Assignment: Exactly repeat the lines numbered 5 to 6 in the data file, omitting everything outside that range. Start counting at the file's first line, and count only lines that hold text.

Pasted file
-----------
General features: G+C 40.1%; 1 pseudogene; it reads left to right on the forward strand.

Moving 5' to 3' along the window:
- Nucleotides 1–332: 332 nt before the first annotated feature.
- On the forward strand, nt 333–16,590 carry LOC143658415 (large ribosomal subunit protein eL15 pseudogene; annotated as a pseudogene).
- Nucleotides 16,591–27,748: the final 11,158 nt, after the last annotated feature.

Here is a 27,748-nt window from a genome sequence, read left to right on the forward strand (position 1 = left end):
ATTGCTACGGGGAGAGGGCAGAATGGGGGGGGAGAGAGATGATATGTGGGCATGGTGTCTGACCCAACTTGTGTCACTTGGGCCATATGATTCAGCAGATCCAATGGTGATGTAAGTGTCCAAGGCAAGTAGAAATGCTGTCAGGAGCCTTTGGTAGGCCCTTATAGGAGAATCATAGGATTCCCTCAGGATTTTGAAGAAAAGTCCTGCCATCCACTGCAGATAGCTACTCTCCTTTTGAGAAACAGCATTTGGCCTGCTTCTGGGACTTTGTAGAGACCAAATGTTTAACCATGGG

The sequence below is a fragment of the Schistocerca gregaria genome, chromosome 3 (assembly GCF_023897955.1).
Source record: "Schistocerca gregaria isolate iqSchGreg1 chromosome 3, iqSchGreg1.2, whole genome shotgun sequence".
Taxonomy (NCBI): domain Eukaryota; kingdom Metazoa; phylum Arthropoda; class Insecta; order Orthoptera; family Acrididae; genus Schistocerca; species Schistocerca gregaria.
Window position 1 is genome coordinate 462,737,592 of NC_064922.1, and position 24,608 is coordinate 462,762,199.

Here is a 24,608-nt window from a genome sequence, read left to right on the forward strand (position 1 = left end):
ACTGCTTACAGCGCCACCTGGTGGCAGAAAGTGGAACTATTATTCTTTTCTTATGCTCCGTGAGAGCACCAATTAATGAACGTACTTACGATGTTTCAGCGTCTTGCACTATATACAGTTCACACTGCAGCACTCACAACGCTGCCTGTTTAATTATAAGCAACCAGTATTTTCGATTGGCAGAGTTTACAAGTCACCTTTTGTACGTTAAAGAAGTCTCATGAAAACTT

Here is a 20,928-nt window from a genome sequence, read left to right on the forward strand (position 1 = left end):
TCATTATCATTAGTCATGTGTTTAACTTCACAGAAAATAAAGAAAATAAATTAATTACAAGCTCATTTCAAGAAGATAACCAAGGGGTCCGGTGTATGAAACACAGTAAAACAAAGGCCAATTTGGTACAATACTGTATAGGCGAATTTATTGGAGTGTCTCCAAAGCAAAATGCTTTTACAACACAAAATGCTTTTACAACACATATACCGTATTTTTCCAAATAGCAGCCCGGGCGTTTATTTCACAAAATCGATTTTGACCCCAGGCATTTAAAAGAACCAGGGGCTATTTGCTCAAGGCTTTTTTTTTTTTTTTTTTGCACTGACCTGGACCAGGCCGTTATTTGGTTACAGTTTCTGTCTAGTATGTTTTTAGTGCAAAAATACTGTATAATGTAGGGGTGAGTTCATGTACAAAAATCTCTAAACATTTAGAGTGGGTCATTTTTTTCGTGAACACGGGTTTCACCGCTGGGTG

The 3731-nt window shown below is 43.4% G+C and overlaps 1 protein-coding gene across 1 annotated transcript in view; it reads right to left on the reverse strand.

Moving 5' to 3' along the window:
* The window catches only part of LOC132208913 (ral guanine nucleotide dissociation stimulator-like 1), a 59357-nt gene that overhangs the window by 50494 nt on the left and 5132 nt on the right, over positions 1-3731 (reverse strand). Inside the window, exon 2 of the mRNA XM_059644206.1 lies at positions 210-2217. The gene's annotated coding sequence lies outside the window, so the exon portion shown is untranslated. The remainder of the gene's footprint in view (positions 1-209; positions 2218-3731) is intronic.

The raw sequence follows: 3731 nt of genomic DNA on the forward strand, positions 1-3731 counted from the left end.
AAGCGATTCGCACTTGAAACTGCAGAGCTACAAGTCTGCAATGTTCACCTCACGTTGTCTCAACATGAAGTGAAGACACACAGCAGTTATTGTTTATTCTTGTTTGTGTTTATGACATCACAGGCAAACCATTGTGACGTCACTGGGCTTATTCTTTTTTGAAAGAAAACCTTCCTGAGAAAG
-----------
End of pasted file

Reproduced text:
- Nucleotides 16,591–27,748: the final 11,158 nt, after the last annotated feature.

Here is a 27,748-nt window from a genome sequence, read left to right on the forward strand (position 1 = left end):